Days of snaps and nights of snippets

This week two theaters in the Rogue Valley turned the lights on during their dark days to present two very different evenings of a variety of works.

The first was the 20th annual Daedalus Project at the Oregon Shakespeare Festival. The festival has been faithfully holding this two-day event to raise funds and awareness for HIV/AIDS research.

Audiences filled the outdoor theater to enjoy the variety show. This is when cast members, Green Show musicians and dancers and OSF staff take the stage for an evening of celebration.

I wasn't able to attend as I had broken my right elbow on Sunday afternoon. I fell backwards playing with my grandchildren. They emerged unharmed. For my efforts, I now have my right arm — my write arm — in a splint, cradled inside a handsome blue sling providing a new twist on Hamlet's "slings and arrows."

A dear friend who is staying with us went to the Daedalus show and gave me a detailed report.

She couldn't stop raving about the "Tina Turner Song." I looked at her program and found John Fogerty's "Proud Mary" performed by Greta Oglesby, Gwendolyn Mulamba, Bridget B. Sullivan, Shona Tucker and G. Valmont Thomas. I can only imagine G. Val as Ike Turner and Greta as Tina.

Our friend commented on the beautiful medieval dance played by David Rogers on electric guitar and Terry Longshore on percussion.

She also was smitten by Mark Murphey's fiddle playing. And she loved how Ray Porter and Lue Morgan Douthit handled their roles as emcee of the evening and of the Underwear Parade, respectively.

The next night the Playwrights Unit of Oregon Stage Works presented an evening of short works. Some were one acts or long monologues. Others were samplings or snippets from much longer, full-length plays.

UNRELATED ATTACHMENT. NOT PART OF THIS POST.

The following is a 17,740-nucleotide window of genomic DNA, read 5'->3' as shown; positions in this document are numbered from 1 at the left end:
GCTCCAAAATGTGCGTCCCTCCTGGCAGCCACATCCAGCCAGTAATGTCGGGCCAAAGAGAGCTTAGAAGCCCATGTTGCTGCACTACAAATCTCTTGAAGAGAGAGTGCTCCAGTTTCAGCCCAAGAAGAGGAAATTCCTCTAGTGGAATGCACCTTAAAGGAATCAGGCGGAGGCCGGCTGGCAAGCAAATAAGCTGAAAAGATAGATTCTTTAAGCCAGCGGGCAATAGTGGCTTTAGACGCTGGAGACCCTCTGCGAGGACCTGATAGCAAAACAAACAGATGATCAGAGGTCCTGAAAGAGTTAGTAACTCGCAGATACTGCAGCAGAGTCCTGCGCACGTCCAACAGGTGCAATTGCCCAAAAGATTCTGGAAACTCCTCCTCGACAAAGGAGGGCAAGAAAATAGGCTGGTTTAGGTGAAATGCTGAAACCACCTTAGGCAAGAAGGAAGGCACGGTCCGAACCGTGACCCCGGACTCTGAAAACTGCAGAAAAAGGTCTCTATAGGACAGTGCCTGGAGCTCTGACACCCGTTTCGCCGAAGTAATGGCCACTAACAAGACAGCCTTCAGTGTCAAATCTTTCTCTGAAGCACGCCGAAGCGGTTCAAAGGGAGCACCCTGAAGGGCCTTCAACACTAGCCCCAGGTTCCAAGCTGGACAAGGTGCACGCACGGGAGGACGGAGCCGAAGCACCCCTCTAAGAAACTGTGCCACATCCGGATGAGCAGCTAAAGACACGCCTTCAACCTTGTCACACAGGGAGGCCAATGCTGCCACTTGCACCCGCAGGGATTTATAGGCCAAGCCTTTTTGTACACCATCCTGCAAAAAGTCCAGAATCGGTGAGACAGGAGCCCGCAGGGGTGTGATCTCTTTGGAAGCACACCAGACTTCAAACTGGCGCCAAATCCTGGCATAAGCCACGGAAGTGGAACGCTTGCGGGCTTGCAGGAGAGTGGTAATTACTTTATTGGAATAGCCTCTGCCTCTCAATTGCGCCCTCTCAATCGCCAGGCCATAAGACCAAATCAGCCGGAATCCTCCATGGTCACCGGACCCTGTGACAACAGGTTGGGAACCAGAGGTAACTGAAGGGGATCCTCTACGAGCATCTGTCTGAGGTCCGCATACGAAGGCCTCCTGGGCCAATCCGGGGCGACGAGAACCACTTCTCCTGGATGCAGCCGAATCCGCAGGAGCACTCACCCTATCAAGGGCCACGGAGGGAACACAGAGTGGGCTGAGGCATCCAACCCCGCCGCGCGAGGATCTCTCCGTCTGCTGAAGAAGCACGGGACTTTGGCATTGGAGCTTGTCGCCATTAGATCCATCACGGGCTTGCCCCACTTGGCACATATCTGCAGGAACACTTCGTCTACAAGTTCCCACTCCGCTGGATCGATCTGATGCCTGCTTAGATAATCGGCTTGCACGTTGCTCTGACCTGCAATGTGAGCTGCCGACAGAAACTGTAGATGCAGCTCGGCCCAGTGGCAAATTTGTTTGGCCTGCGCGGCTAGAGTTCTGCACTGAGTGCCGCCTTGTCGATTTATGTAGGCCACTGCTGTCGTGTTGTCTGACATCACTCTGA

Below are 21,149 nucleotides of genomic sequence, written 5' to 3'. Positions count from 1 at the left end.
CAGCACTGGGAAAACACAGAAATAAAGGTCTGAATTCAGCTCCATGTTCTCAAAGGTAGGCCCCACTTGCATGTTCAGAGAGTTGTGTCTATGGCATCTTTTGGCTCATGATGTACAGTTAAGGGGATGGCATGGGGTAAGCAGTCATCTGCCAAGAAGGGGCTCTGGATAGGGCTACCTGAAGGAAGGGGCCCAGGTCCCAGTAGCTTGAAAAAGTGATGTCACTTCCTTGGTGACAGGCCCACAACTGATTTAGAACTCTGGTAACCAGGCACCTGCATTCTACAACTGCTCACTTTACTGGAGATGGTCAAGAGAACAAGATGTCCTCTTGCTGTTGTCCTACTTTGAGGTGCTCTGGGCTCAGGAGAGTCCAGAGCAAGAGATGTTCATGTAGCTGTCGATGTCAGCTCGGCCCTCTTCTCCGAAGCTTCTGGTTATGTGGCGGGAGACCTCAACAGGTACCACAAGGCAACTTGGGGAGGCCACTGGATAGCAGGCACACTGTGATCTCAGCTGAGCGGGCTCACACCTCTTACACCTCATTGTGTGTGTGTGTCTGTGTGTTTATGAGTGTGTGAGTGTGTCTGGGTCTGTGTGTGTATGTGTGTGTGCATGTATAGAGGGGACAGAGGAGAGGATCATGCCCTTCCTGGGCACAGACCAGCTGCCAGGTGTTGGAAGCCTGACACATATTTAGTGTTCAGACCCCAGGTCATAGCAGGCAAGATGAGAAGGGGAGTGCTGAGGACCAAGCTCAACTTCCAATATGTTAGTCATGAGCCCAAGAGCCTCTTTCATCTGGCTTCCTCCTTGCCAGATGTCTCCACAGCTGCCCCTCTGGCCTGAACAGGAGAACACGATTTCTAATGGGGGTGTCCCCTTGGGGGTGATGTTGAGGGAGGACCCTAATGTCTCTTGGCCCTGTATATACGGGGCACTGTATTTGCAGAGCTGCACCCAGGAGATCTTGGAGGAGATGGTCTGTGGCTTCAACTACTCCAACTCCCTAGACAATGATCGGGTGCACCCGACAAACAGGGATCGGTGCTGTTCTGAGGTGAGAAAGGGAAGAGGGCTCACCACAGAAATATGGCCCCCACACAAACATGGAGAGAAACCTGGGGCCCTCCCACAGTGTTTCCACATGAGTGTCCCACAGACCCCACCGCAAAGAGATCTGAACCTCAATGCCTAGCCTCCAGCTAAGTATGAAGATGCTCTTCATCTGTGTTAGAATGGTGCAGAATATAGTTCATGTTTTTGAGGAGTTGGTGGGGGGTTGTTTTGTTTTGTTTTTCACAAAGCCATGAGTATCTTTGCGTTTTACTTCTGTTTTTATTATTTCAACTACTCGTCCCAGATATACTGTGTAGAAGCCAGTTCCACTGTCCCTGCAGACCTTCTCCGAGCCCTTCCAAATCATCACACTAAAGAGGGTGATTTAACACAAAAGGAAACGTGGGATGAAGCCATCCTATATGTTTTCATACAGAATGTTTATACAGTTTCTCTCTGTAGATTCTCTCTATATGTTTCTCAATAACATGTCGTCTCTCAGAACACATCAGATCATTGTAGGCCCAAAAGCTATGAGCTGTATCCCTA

Since I am a member of the Playwrights Unit, was acting in one of the readings, and had a play of my own on the program, I had to show up, sling and all. I was greeted by my colleagues with comments like, "I said 'break a leg,' not your arm."

We had all read one another's plays during our monthly meetings, playing various parts. We had become quite familiar with each other's intentions and were able to provide valuable suggestions on how to realize those intentions more clearly in our scripts.

In the process of looking at all of the plays critically, we came up with some mighty astute observations, profound discoveries and exciting possibilities. Then we all went home and got busy rewriting — and rewriting some more. Rewriting is definitely the name of the game.

The next step was to hand those reworked scripts to a group of actors to embody our words, bringing our characters to life and sharing their stories with an audience.

Add a few deft touches by a director and comments from the audience afterward and once again, other people have made creative contributions to our plays. It truly is an amazing process.

So is learning how to type and manipulate a mouse with only your left hand.

Break a limb.

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